European shares rally on Greece rescue expectations

By Harpreet Bhal

LONDON (BestGrowthStock) – European shares were up at midday on Wednesday on hopes of a possible European Union rescue plan for Greece, with banks stronger and oil majors rising as crude prices rebounded.

By 1209 GMT (7:09 a.m. EST) the FTSEurofirst 300 index of top European shares was up 1.2 percent at 993.01 points, on track to post its highest one-day percentage gain since January 4.

Banks were among the top gainers, with Barclays, HSBC, Societe Generale, BNP PARIBAS and Deutsche Bank up 2.2 to 4.2 percent.

Expectations of a rescue plan for Greece were fueled by comments from a senior German coalition source that European governments have agreed in principle to help the heavily indebted country. However, a German government spokesman said a decision had not yet been reached.

European Union leaders are set to hold a special summit on the economy on Thursday.

“We’ve seen some alleviation of the fears … but it’s not a quick fix for Greece’s problems. It is crisis management — we needed to do something and we needed to do something now,” said Geoff Wilkinson, head of investment research at Mint.

“I don’t think you could fix these things quickly. At this stage of the global recovery we don’t really need to have any more shocks to the system,” he said.

Greek bank shares gained 7.9 percent while yield spreads between Greek bonds and German bunds tightened.

European shares fell 4 percent last week on jitters over the effects of debt problems in southern European euro zone countries, but is on track to gain for the third straight session on Wednesday.

“Maybe the market has exhausted its neurosis near term. You can’t have a sell-off every day on the basis of Greece. The market is consolidating but is still in a cyclical bull phase,” said Bernard McAlinden, investment strategist at NCB Stockbrokers, in Dublin.

Investor appetite for risky assets such as equities rose, with the VDAX-NEW volatility index falling 4.3 percent. The lower the index, which is based on sell and buy options on Frankfurt’s top-30 stocks, the higher the market’s desire to take risk.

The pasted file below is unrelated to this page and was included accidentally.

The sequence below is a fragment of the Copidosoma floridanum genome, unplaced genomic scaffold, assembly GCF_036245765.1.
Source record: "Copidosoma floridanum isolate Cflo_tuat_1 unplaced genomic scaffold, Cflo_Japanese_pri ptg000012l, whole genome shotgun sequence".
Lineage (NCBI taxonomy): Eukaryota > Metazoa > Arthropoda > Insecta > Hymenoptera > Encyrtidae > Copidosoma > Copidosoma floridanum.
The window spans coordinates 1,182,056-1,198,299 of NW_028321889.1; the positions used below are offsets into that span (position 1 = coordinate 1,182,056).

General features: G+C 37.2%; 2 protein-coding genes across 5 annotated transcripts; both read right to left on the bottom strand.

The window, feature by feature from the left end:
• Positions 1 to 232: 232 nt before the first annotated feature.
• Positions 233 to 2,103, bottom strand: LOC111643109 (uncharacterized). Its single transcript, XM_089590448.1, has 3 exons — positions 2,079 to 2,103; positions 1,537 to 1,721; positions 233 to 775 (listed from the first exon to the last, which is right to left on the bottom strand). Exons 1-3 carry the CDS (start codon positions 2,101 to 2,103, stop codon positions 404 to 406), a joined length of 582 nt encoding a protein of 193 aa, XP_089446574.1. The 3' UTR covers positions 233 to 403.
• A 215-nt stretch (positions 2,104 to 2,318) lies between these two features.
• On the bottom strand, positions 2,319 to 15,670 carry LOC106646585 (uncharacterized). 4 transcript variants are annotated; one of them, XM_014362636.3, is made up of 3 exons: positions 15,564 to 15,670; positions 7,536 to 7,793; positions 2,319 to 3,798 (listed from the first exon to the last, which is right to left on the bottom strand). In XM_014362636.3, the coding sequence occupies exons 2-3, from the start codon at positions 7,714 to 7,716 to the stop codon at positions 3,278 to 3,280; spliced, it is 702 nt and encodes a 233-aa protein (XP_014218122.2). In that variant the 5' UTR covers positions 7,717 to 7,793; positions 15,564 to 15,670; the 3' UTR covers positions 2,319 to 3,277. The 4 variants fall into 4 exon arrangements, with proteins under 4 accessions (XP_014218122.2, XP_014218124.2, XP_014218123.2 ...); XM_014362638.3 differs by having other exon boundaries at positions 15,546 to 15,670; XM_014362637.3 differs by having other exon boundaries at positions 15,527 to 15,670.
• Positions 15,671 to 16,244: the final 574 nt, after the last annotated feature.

Oil majors were stronger as crude prices rebounded off lows to rise above $74 a barrel. BP, BG, Total and ENI added 1.1 to 1.9 percent.

Across Europe, Britain’s FTSE 100, Germany’s DAX and France’s CAC 40 were up between 1.1 and 1.3 percent.


On the downside, ArcelorMittal, the world’s biggest steelmaker, fell 5.1 percent. It forecast higher shipments but lower prices in the first three months of 2010 and a core profit that could fall from a fourth-quarter figure that just missed expectations.

Some financials were also weak. Swedish bank SEB fell 3.7 percent, after hitting a three-month low, as the group’s fourth-quarter result showed weaker than expected core income from lending.

Compatriot Nordea lost 1.6 percent after its fourth-quarter operating profit missed forecasts and the Nordic region’s biggest bank by value said risk-adjusted profit would be lower this year than last.

On the macroeconomic front, The Bank of England forecast that British inflation would stand well below the 2 percent target in two years’ time if interest rates rose as fast as markets predict.

Output in Germany’s engineering sector fell by nearly a quarter last year, worse than the industry’s most pessimistic forecast, and is not expected to rebound in 2010, the VDMA industry association said.

Investment Analysis

(Additional reporting by Atul Prakash; Editing by Greg Mahlich)

European shares rally on Greece rescue expectations